Charmion von Wiegand (1896-1983), Untitled, c. 1942. Collaged paper, opaque watercolor and pen and ink on paper, 8 1/2 × 8 1/16 in. (21.6 × 20.5 cm). Whitney Museum of American Art, New York; gift of Alice and Leo Yamin 91.84.5. © Estate of Charmion von Wiegand; Courtesy of Michael Rosenfeld Gallery LLC, New York, NY


During the 1930s and 1940s, abstraction began to solidify as an exciting, fresh form of modern artmaking in the United States, and a small assortment of American artists dedicated themselves to it. Labyrinth of Forms, a title drawn from an Alice Trumbull Mason work in this exhibition, alludes to the sense of discovery that drove these artists’ attempts to establish a visual form that reflected the advances of the twentieth century. Many of these abstractionists were women, and they played important roles in propelling the formal, technical, and conceptual evolution of abstract art in this country. While a few of these artists, like Lee Krasner and Louise Nevelson, have been duly recognized, most remain overlooked in spite of their prominence within this burgeoning movement. With thirty-five works by twenty-six artists drawn almost entirely from the Whitney’s permanent collection, Labyrinth of Forms seeks to highlight the achievements of these artists and explores the ways in which works on paper, in particular, were important sites for experimentation and innovation.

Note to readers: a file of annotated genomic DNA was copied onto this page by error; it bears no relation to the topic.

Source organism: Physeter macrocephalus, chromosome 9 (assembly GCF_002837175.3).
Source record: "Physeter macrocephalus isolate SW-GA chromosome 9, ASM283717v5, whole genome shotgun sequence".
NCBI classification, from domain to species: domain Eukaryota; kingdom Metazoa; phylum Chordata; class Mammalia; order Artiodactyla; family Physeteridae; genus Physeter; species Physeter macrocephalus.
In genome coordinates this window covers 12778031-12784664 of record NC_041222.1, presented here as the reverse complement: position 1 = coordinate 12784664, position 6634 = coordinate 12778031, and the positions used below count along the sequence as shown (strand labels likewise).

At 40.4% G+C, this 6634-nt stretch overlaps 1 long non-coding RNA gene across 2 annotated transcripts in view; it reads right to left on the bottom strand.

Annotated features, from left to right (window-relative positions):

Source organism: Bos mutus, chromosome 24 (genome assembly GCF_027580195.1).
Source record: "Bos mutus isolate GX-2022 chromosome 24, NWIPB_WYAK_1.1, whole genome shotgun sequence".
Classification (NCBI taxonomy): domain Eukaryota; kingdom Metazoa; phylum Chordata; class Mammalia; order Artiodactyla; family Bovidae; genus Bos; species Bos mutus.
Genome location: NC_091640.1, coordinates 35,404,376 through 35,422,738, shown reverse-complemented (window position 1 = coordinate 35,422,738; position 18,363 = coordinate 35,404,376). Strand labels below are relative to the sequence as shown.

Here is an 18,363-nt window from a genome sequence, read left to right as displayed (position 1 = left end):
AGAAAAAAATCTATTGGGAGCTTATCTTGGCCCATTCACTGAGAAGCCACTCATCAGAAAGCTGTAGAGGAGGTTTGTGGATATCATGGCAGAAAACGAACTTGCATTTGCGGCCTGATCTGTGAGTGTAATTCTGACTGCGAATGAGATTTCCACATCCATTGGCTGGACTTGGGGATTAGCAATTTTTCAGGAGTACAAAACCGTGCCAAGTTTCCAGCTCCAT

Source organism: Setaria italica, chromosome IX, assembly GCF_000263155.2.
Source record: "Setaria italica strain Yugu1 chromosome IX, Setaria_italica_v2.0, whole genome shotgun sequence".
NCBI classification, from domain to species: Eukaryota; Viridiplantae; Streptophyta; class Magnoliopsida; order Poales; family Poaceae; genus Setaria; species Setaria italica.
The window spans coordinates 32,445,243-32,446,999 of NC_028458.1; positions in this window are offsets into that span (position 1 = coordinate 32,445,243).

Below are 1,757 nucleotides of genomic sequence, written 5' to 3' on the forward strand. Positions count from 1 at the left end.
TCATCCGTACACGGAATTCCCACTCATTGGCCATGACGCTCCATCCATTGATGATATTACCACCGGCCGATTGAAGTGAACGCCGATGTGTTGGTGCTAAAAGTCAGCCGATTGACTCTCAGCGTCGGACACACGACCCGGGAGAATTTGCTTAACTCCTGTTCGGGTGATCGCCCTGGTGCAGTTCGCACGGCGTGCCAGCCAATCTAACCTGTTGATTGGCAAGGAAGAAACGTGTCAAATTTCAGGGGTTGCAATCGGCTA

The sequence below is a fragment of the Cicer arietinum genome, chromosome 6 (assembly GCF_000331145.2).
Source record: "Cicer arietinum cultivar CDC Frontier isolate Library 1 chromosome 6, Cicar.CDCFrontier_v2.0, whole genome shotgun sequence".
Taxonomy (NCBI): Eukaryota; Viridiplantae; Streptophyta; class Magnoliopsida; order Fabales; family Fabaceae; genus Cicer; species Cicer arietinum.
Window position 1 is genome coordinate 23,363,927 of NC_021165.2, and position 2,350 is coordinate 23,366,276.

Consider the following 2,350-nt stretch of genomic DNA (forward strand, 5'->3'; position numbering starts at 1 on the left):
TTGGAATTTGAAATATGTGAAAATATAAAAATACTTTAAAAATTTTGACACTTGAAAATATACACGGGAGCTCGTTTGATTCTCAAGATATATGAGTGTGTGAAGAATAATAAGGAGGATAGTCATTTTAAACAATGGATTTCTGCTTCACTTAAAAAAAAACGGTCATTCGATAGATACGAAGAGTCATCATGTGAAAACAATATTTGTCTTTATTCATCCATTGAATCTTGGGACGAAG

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Copyright Text: Whitney Museum of American Art, New York

Whitney Museum of American Art

Making Knowing: Craft in Art, 1950–2019

Until Feb 2022


foregrounds how visual artists have explored the materials, methods, and strategies of craft, beginning with works made after World War II when many artists embraced fiber arts and ceramics to challenge the dominance of traditional painting and sculpture. Over the next seven decades, artists have continued to explore techniques such as weaving, sewing, or pottery, and experimented with textiles, thread, clay, and beads, among other mediums. These works speak to artists’ interests in domesticity, hobbyist materials, the decorative, vernacular American traditions, “women’s work,” and feminist and queer aesthetics. By employing marginalized modes of artistic production, they challenge the power structures that determine artistic value.

Drawn primarily from the Whitney’s collection, the exhibition will encompass over eighty works by more than sixty artists, including Ruth Asawa, Eva Hesse, Mike Kelley, Liza Lou, Howardena Pindell, Robert Rauschenberg, Elaine Reichek, and Lenore Tawney, as well as featuring new acquisitions by Shan Goshorn, Kahlil Robert Irving, Simone Leigh, Jordan Nassar, and Erin Jane Nelson.

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Copyright Image: Liza Lou (b. 1969), Kitchen, 1991-96. Beads, plaster, wood, and found objects, 96 x 132 x 168 in. (243.8 x 335.3 x 426.7 cm). Whitney Museum of American Art, New York; gift of Peter Norton 2008.339a-x. Photograph by Tom Powel. © Liza Lou

Copyright Text: Whitney Museum of American Art, New York